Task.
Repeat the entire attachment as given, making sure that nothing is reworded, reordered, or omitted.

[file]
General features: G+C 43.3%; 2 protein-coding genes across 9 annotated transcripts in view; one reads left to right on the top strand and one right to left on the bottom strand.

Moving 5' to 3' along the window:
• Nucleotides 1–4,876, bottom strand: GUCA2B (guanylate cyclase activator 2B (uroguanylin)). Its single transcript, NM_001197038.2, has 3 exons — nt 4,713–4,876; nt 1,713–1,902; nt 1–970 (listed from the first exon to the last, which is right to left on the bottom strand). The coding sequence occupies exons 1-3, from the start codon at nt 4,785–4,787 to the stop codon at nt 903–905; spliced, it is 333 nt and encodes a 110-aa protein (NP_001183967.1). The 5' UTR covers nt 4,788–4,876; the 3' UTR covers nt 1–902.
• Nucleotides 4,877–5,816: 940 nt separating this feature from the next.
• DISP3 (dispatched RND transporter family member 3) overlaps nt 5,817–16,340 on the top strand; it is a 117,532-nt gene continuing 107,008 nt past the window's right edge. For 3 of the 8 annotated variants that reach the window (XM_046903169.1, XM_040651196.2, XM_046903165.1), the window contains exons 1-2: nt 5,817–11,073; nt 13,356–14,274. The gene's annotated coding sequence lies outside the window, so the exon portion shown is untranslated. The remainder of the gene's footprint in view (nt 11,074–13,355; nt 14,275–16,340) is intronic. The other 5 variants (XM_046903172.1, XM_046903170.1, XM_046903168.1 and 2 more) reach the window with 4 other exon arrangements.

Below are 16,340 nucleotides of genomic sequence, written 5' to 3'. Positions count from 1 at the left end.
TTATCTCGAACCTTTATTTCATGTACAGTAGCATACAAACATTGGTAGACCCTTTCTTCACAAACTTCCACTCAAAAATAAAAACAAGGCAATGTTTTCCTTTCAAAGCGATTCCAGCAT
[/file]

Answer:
General features: G+C 43.3%; 2 protein-coding genes across 9 annotated transcripts in view; one reads left to right on the top strand and one right to left on the bottom strand.

Moving 5' to 3' along the window:
• Nucleotides 1–4,876, bottom strand: GUCA2B (guanylate cyclase activator 2B (uroguanylin)). Its single transcript, NM_001197038.2, has 3 exons — nt 4,713–4,876; nt 1,713–1,902; nt 1–970 (listed from the first exon to the last, which is right to left on the bottom strand). The coding sequence occupies exons 1-3, from the start codon at nt 4,785–4,787 to the stop codon at nt 903–905; spliced, it is 333 nt and encodes a 110-aa protein (NP_001183967.1). The 5' UTR covers nt 4,788–4,876; the 3' UTR covers nt 1–902.
• Nucleotides 4,877–5,816: 940 nt separating this feature from the next.
• DISP3 (dispatched RND transporter family member 3) overlaps nt 5,817–16,340 on the top strand; it is a 117,532-nt gene continuing 107,008 nt past the window's right edge. For 3 of the 8 annotated variants that reach the window (XM_046903169.1, XM_040651196.2, XM_046903165.1), the window contains exons 1-2: nt 5,817–11,073; nt 13,356–14,274. The gene's annotated coding sequence lies outside the window, so the exon portion shown is untranslated. The remainder of the gene's footprint in view (nt 11,074–13,355; nt 14,275–16,340) is intronic. The other 5 variants (XM_046903172.1, XM_046903170.1, XM_046903168.1 and 2 more) reach the window with 4 other exon arrangements.

Below are 16,340 nucleotides of genomic sequence, written 5' to 3'. Positions count from 1 at the left end.
TTATCTCGAACCTTTATTTCATGTACAGTAGCATACAAACATTGGTAGACCCTTTCTTCACAAACTTCCACTCAAAAATAAAAACAAGGCAATGTTTTCCTTTCAAAGCGATTCCAGCAT